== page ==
A highlight of Real Madrid star Luka Doncic crossing over former Trail Blazers forward Victor Claver went viral on Thursday, and representatives from a number of NBA teams were on hand to see it in person. According to international basketball reporter David Pick (Twitter link), the Sixers, Suns, Clippers, Magic, Mavericks, Pelicans, Wizards, and others all had officials in attendance.
Of course, given how highly regarded Doncic is, most of these teams are unlikely to have a shot at him in the 2018 NBA draft. In singling out some of the risers and fallers in the latest update to their 2018 big board, Jonathan Givony and Mike Schmitz of ESPN (Insider link) explain why Doncic is at the top of their rankings.
According to Givony and Schmitz, who refer to Doncic as “the most productive European prospect of all time,” the 6’8″ guard could have a legit chance to win the EuroLeague’s MVP award this season. Some scouts worry about his athleticism, his defense, or his ability to create shots, so it’s not a lock that he’ll go No. 1 in June. But Doncic, at age 18, is already one of the best scorers and facilitators in Europe, in the eyes of Givony and Schmitz.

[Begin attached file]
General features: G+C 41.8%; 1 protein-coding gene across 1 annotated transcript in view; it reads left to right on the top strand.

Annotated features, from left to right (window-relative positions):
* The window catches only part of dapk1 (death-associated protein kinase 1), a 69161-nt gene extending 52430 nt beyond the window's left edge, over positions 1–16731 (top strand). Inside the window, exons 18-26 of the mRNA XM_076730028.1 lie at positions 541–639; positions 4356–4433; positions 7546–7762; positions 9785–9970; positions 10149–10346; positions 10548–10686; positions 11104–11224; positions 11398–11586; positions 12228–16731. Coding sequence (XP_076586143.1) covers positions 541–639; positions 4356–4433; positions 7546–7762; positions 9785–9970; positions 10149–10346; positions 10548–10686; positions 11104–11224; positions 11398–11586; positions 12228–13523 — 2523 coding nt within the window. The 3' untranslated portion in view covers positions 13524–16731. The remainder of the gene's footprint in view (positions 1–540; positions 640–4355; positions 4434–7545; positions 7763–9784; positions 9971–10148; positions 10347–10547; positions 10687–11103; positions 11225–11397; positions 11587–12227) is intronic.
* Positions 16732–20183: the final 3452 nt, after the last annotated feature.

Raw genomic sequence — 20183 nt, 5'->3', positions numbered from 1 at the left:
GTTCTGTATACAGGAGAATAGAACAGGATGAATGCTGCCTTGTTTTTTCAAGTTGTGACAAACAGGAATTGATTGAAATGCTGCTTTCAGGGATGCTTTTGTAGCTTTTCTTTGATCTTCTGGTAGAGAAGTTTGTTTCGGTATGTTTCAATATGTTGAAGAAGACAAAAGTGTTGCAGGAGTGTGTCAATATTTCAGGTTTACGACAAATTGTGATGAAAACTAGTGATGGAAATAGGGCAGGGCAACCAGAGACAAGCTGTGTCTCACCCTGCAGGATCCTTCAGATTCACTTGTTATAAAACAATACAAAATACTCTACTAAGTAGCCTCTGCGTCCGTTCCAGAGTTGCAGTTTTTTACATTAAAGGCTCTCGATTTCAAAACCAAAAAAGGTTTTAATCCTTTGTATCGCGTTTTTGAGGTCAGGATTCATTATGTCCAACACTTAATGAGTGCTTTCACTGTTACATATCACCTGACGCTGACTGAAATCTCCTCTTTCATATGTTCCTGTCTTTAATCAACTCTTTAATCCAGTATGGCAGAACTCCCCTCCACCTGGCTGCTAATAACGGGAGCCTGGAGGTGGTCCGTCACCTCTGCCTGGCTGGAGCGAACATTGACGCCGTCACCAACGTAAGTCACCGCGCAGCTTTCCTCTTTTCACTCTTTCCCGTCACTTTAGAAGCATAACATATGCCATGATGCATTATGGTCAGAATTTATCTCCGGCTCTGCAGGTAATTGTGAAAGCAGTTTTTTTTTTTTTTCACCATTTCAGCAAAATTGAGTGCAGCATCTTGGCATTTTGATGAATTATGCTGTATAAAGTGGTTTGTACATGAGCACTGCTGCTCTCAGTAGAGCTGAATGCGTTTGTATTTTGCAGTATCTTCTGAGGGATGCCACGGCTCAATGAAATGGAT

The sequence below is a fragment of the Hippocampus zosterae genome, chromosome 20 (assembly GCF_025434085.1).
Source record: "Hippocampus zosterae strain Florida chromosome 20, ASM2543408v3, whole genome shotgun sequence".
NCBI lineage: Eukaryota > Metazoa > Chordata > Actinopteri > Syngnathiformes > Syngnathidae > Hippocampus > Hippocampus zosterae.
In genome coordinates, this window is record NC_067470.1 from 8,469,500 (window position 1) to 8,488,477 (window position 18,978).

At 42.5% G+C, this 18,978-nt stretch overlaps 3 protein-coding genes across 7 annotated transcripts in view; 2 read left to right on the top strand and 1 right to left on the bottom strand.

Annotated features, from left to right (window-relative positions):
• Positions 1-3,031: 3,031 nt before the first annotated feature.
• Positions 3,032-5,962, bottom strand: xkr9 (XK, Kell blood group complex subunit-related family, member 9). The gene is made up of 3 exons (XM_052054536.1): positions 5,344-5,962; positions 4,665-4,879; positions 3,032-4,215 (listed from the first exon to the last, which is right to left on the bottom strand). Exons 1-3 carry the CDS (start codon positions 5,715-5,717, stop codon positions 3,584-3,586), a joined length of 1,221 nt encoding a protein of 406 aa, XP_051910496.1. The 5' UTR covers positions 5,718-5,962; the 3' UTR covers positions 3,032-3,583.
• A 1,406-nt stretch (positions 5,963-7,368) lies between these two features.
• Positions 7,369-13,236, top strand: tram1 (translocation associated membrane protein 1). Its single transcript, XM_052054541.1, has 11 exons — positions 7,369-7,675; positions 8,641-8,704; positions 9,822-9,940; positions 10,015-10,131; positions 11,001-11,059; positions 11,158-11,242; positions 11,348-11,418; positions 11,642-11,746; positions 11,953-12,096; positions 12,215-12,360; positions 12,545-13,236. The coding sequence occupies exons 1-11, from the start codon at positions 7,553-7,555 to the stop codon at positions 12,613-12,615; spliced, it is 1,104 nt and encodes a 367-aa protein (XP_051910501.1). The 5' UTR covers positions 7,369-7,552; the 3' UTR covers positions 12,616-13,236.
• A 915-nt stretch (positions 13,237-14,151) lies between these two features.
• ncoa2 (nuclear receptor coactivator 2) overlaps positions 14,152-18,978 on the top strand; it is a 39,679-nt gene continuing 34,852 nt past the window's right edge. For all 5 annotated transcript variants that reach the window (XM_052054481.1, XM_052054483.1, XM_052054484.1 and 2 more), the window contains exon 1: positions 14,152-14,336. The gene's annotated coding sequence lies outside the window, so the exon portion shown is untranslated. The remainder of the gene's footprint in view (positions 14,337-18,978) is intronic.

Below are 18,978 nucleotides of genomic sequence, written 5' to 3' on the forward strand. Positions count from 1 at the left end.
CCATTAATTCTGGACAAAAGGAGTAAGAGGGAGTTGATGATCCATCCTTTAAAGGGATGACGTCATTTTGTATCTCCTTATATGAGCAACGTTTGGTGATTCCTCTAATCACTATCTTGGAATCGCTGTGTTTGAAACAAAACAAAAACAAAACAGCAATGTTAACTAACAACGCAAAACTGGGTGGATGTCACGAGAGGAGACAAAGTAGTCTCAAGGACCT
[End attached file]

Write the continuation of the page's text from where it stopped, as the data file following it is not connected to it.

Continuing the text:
Here’s more from around the basketball world:
- Veteran NBA swingman Alonzo Gee is headed to the G League, according to Adam Johnson of 2 Ways & 10 Days, who tweets that the Heat‘s affiliate (the Sioux Falls Skyforce) has claimed Gee off waivers. The 30-year-old, who has appeared in regular season games for six NBA clubs, last played for the Nuggets in 2016/17.
- After reporting last week that the NBA intends to establish a G League franchise in Mexico City, Marc Stein of The New York Times takes a deep dive into the issue and outlines why the league is more seriously considering the viability of eventually expanding to Mexico — not just with a G League team, but with an NBA club. The fact that Mexico City shares a time zone with so many current NBA clubs is a major plus, as commissioner Adam Silver observes.
- The players’ union and former NBPA executive director Billy Hunter have reached a settlement in their legal battle, according to Liz Mullen of SportsBusiness Journal (Twitter links). After the NBPA fired Hunter in 2013, the longtime executive director sued the union for $10MM+, and the union counter-sued. Terms of the settlement weren’t disclosed, but Hunter said in a statement that he’s happy about “moving forward after years of hard-fought litigation on both sides.”